If, like Eric Albritton, you’re a successful Texas lawyer who wants to claim that critical postings on the Patent Troll Tracker blog caused you “embarrassment, humiliation, mental pain and anguish,” you might actually have to document that. (Molly McDonough, ABA Journal, Nov. 3; earlier).
- If you’re claiming benefits for “total and permanent” disability it’s probably best not to enter bodybuilding competitions [Boston Globe and more, firefighter Albert Arroyo] More: GruntDoc;
- From 1884 Montreal: actionable to snub a parishioner while taking collection in church? [Volokh]
- Follow the bouncing venue in lawsuits against Rick Frenkel and Cisco over Patent Troll Tracker blog [Texas Lawyer “Tex Parte” blog]
- Individual liberty was one reason Bill Gates was free to earn his billions, too bad he’s not doing more to advance it with his philanthropy [NYTimes, Bloomberg and “tobacco control”]
- Andrew Giuliani, son of the mayor, is suing Duke University for kicking him off its golf team [Newsday, Henican] More: complaint at Popehat;
- New at Point of Law: AAJ, formerly ATLA, has its convention in Philadelphia (more); bogeyman of supposedly ultraconservative Roberts Court; why must “trophy” federal courthouses have such soulless and uncomfortable design?; Congress gunning for arbitration; too bad NYT’s enthusiasm for transparent public contracting on corporate monitors doesn’t carry over to other lawyer-hiring; the Delaware advantage in court organization; as we keep asking, what happened to Ron Motley’s yacht? and much more;
- Dr. Anna Pou, New Orleans cancer surgeon whose prosecution after Katrina roused intense controversy, recounts her experience [AP via Folo]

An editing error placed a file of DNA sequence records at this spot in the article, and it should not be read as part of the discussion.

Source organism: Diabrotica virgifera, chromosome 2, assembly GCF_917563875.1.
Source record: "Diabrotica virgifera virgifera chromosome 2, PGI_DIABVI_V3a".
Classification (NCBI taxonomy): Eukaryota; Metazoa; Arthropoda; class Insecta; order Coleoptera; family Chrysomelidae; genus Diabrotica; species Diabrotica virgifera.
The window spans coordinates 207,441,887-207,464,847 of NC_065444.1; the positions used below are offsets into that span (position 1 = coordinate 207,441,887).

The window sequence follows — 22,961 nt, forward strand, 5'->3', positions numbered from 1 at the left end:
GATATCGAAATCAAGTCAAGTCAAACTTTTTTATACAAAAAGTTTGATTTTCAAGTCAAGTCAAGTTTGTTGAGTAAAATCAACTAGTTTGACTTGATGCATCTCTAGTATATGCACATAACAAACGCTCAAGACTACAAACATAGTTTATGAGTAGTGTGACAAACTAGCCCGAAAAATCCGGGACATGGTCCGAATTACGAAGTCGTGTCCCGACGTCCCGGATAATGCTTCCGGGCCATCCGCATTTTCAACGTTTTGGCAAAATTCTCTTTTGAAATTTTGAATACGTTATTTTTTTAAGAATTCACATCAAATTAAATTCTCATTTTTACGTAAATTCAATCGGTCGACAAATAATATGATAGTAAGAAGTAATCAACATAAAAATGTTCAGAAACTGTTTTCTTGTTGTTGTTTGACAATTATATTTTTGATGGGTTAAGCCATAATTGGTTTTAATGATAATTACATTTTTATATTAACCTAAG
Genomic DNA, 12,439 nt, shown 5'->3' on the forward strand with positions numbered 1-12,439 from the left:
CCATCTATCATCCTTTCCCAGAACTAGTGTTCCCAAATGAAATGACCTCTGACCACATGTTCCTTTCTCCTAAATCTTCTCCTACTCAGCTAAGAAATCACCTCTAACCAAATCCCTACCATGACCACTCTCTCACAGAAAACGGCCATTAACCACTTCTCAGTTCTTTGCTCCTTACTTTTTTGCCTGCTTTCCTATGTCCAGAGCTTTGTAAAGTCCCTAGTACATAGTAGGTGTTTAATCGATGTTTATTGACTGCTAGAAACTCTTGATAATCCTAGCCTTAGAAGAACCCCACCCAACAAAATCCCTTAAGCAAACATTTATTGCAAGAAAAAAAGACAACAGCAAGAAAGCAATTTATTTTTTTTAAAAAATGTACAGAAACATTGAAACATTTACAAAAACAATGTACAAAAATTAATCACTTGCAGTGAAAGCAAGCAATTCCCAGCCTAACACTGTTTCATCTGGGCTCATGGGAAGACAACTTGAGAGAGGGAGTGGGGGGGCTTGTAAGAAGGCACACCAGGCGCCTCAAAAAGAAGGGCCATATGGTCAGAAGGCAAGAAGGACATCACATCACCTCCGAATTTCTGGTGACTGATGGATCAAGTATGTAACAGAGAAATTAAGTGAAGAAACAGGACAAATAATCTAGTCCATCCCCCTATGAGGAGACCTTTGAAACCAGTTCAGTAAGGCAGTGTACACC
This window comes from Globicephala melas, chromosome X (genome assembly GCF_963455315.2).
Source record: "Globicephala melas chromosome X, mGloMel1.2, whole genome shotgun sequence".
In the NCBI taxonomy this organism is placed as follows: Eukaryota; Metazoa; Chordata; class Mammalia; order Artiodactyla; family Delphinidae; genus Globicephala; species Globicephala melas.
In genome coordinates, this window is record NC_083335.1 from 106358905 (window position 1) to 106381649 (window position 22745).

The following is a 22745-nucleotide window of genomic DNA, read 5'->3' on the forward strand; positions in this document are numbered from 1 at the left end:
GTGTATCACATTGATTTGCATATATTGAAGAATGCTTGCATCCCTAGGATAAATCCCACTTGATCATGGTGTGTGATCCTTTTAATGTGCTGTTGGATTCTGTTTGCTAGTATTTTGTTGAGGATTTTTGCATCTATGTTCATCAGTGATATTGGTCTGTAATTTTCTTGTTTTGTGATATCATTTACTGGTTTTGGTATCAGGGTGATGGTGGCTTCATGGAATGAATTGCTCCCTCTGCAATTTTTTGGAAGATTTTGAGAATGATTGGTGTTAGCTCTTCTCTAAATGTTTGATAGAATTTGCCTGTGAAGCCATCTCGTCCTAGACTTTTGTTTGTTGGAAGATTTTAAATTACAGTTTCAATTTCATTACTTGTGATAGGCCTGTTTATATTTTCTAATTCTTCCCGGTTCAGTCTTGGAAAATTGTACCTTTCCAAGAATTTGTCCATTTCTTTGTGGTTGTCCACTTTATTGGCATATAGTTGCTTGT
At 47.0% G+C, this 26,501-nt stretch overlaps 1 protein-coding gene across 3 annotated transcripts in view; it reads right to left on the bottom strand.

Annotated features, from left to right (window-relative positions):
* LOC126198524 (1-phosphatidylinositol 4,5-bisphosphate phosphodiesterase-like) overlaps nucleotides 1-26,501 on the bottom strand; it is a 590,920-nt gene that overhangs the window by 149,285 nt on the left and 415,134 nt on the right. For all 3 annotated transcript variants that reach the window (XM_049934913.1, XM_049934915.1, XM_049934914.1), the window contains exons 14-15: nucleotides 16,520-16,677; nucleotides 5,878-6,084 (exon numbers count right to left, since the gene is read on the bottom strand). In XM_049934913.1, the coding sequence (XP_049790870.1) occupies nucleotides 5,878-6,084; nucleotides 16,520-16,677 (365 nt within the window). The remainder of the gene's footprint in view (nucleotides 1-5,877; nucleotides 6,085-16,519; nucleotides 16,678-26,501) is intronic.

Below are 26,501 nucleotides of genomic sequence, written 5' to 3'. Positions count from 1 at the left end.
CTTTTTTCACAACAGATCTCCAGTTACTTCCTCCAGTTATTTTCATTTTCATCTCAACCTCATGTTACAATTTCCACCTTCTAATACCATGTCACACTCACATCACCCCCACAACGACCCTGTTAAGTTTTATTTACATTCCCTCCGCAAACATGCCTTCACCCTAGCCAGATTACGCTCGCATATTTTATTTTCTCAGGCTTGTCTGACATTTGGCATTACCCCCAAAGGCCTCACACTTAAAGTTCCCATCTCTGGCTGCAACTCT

- “Unreal world of greed”: California appeals court throws out $88 million fee-arbitration award to Milberg Weiss and other firms following challenge to “smog impact fees” [six years ago on Overlawyered]
The Troll Tracker blog is down shortly after (or before?) a lawsuit filed by a plaintiffs’ attorney and son of federal judge T. John Ward, Jr. sued the blogger and his employer, Cisco, over a post critical of Ward and attorney Eric Albritton. [Prior Art blog via ATL] I couldn’t find the complaint on-line, but I’ll track it down over the weekend. Earlier: Feb. 26; earlier in the series.
Just as I was about to say I needed to revise my top-ten blog list to include the excellent anony-blogger Patent Troll-Tracker, I learned from today’s Recorder and WSJ that he has revealed himself as Rick Frenkel, Cisco IP attorney.
When I started the blog, I did so mainly out of frustration. I was shocked to learn that a huge portion of the tech industry’s patent disputes were with companies that were shells, with little cash and assets other than patents and a desire to litigate, and did not make and had never made any products. Yet when I would search the Internet for information about these putative licensors, I could find nothing. I was frustrated by the lack of information, and also by the vast array of anti-patent-reform bloggers out there, without a voice supporting what I did believe and still believe is meaningful reform.
(For the record, I liked the blog even before they praised me.) Plaintiffs’ attorney Ray Niro had put a bounty on the identity of the Troll Tracker, who had been critical of Niro’s tactics (as have Walter and I). Frenkel is considering shutting down his blog now that he is out of the closet; one hopes someone else picks up the torch, because he was performing a valuable service, to the extent that I had limited my blogging about it because he had the subject-area covered so well.